Rather than have a quad for every letter, I create a single big quad for the entire text, and then generate a bitmap of the text to be displayed in memory by placing the letter bitmaps in the appropriate positions, then slap that bitmap onto the quad for rendering. There's some overhead to constructing the text bitmap, but it only needs to be generated once (unless the text changes), and from then on its a single large quad with a texture, which should be much faster than 100's of small quads.

To test the font engine, I created a bitmap font with a hand-drawn appearance, so that it has a comic-like quality to it, but still is quite readable and the letter forms are consistent. The font itself was drawn in Illustrator, then output as a high resolution bitmap, which I then downsampled in Photoshop.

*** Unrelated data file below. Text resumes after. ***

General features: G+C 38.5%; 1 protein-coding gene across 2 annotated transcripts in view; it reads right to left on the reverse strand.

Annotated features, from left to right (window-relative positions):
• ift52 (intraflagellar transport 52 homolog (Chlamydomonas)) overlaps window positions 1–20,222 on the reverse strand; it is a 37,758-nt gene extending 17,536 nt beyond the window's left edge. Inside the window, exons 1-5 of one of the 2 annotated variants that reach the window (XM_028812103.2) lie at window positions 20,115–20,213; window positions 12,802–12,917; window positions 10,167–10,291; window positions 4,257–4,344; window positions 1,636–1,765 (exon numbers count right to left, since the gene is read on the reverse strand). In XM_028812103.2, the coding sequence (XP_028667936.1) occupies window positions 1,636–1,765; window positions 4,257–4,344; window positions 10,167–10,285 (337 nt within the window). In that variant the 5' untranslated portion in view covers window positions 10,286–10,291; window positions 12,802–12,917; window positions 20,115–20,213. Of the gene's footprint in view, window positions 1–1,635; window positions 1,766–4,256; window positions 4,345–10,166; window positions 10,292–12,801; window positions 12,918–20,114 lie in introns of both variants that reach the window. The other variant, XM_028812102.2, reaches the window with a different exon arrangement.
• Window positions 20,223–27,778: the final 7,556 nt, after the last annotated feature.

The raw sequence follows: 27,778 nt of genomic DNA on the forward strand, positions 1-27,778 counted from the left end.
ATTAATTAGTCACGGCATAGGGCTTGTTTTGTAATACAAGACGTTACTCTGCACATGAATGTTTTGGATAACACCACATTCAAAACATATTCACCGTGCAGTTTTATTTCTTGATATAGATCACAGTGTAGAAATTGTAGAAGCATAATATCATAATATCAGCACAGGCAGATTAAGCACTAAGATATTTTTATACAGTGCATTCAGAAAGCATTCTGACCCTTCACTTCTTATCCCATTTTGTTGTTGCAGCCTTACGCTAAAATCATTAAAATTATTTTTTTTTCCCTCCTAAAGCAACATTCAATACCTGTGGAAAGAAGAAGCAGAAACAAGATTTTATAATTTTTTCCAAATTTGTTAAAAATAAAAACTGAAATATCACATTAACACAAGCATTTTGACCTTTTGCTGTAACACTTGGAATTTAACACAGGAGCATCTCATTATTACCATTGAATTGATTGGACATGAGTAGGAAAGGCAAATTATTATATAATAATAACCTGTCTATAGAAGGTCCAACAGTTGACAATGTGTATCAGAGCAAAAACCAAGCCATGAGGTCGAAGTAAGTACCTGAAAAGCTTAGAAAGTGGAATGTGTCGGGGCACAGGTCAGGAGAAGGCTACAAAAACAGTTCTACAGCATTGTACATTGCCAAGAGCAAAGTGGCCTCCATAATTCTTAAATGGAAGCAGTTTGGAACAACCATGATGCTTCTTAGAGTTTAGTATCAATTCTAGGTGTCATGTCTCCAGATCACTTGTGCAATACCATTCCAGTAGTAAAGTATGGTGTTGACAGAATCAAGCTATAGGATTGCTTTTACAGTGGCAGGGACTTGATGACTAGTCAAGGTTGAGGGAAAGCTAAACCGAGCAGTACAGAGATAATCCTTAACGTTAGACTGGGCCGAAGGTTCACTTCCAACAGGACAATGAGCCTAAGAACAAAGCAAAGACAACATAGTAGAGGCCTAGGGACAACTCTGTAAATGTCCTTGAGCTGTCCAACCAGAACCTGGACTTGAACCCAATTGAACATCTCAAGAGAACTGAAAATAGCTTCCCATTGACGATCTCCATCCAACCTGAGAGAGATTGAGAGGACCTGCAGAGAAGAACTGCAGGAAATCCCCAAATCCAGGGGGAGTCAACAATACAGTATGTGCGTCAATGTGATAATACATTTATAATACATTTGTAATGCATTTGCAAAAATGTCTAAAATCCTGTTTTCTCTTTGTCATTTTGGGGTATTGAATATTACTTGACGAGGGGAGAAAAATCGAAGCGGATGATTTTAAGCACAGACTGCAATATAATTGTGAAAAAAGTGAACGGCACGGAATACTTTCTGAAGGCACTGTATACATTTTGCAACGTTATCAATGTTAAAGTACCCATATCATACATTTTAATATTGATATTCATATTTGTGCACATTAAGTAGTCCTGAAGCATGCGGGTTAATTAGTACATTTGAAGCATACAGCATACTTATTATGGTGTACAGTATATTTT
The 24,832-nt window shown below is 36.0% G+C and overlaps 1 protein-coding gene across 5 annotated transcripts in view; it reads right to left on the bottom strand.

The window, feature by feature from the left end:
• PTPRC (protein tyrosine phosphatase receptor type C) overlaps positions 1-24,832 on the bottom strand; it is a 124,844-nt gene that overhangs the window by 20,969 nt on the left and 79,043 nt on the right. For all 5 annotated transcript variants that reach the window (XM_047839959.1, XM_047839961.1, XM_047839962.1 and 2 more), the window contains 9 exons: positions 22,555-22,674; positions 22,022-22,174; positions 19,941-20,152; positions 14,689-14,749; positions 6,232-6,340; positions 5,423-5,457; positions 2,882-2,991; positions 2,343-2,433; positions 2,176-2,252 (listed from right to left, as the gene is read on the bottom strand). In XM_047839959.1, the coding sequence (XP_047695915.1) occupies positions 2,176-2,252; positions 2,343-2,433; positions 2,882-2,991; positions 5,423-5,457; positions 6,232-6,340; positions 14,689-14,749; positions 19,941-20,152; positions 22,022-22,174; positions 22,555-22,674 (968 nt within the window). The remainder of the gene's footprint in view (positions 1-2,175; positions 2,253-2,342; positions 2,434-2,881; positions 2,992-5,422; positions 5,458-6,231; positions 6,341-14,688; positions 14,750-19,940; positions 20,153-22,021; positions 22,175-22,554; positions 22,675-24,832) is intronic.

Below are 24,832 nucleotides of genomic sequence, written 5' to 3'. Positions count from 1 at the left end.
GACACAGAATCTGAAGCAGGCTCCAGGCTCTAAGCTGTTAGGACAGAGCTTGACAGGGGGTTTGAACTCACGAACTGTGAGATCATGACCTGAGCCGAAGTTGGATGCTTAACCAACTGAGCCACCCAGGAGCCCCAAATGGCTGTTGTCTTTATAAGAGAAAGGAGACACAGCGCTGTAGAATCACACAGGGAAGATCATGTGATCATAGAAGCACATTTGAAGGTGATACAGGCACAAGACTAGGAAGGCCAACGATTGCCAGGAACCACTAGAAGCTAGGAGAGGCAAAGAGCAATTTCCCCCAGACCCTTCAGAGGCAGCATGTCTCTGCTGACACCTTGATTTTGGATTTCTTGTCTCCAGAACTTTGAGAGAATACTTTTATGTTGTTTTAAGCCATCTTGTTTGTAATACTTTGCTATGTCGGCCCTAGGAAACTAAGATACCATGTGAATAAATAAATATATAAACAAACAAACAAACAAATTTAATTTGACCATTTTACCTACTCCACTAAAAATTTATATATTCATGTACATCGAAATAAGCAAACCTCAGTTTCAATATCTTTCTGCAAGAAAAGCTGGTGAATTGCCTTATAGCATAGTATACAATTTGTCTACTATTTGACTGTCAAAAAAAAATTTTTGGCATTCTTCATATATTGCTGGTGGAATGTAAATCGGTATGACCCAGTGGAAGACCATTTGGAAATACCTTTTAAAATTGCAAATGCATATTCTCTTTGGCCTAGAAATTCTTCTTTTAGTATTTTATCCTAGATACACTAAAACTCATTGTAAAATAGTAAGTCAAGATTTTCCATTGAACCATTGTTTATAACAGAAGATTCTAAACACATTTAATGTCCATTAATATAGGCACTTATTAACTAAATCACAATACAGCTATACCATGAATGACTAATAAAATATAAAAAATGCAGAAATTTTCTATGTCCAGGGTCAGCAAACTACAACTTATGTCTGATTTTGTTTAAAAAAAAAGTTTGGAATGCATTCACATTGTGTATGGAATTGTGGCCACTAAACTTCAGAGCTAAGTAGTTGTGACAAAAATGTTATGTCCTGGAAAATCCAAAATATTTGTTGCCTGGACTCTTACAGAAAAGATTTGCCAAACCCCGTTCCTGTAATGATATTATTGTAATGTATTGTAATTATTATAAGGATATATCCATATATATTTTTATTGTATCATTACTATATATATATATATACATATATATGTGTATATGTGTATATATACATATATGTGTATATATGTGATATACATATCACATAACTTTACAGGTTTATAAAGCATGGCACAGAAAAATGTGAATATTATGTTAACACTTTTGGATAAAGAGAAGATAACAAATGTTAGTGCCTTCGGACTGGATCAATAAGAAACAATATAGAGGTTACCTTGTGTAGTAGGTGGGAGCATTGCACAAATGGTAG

A screenshot from Adobe Illustrator showing the curves used to create the letter shapes.

Creating my own font means it should match in better with the overall graphic style of the game, than if I used a very clean font like Arial. The image below shows the completed font at 22 pixel resolution, which I've called "Olivia22".

The finished "Olivia22" font.

Throwing together the bitmap font engine and drawing the font didn't actually take as long as I thought. The font took about 8 hours to do all 95 glyphs, and the font engine was about the same. The part I was surprised about was how long it took to setup the kerning information for the font.